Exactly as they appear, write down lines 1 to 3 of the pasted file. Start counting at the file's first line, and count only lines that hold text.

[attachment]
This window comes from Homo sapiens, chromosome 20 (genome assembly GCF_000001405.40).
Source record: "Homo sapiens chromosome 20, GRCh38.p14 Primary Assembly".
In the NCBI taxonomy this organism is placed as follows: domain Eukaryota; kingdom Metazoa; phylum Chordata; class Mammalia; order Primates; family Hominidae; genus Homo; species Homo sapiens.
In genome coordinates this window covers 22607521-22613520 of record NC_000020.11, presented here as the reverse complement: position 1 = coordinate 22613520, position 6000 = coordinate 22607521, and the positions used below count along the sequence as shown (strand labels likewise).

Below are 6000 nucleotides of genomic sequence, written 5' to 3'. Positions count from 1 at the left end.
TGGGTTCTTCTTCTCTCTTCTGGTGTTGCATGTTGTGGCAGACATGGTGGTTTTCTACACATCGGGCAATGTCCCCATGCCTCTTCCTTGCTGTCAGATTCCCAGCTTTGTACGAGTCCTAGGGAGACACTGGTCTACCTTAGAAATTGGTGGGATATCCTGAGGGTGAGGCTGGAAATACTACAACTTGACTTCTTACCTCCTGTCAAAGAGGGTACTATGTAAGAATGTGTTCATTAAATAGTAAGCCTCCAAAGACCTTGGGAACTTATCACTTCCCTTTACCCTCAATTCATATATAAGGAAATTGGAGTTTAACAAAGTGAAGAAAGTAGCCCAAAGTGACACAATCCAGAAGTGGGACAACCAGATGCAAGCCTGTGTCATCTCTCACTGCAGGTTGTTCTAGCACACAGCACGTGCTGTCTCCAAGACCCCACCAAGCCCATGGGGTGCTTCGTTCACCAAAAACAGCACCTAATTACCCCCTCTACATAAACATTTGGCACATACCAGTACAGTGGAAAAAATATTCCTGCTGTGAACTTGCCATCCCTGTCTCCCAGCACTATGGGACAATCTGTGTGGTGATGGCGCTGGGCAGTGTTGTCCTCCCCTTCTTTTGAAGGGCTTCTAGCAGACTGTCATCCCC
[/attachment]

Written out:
This window comes from Homo sapiens, chromosome 20 (genome assembly GCF_000001405.40).
Source record: "Homo sapiens chromosome 20, GRCh38.p14 Primary Assembly".
In the NCBI taxonomy this organism is placed as follows: domain Eukaryota; kingdom Metazoa; phylum Chordata; class Mammalia; order Primates; family Hominidae; genus Homo; species Homo sapiens.